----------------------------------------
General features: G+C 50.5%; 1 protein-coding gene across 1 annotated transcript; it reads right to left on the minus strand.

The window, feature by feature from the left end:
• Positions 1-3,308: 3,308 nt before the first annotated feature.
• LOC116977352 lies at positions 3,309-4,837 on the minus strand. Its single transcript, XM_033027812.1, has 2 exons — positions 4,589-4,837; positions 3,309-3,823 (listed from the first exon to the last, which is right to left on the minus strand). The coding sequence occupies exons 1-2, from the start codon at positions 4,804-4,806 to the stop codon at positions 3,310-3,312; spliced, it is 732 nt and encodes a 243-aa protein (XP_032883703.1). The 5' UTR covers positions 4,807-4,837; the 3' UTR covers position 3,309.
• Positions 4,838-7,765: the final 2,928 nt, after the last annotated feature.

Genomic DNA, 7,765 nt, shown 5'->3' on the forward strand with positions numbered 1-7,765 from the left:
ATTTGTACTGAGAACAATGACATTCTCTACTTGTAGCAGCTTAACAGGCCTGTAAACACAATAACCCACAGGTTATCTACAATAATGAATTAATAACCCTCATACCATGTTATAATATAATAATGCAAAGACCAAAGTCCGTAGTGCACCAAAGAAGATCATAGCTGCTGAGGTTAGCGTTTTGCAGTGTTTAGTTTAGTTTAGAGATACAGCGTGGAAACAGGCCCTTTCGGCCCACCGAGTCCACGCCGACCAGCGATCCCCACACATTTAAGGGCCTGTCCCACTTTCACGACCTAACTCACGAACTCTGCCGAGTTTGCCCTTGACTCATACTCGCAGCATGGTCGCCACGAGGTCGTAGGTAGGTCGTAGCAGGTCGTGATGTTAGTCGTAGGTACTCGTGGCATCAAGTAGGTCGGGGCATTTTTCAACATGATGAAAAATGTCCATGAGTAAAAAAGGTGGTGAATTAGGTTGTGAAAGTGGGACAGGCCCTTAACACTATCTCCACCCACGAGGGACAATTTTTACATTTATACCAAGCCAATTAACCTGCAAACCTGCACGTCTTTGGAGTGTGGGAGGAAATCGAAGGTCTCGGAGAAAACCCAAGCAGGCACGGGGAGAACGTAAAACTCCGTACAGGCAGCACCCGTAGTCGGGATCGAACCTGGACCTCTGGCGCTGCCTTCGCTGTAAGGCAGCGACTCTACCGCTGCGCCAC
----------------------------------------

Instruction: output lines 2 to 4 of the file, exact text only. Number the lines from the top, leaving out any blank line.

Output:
The window, feature by feature from the left end:
• Positions 1-3,308: 3,308 nt before the first annotated feature.
• LOC116977352 lies at positions 3,309-4,837 on the minus strand. Its single transcript, XM_033027812.1, has 2 exons — positions 4,589-4,837; positions 3,309-3,823 (listed from the first exon to the last, which is right to left on the minus strand). The coding sequence occupies exons 1-2, from the start codon at positions 4,804-4,806 to the stop codon at positions 3,310-3,312; spliced, it is 732 nt and encodes a 243-aa protein (XP_032883703.1). The 5' UTR covers positions 4,807-4,837; the 3' UTR covers position 3,309.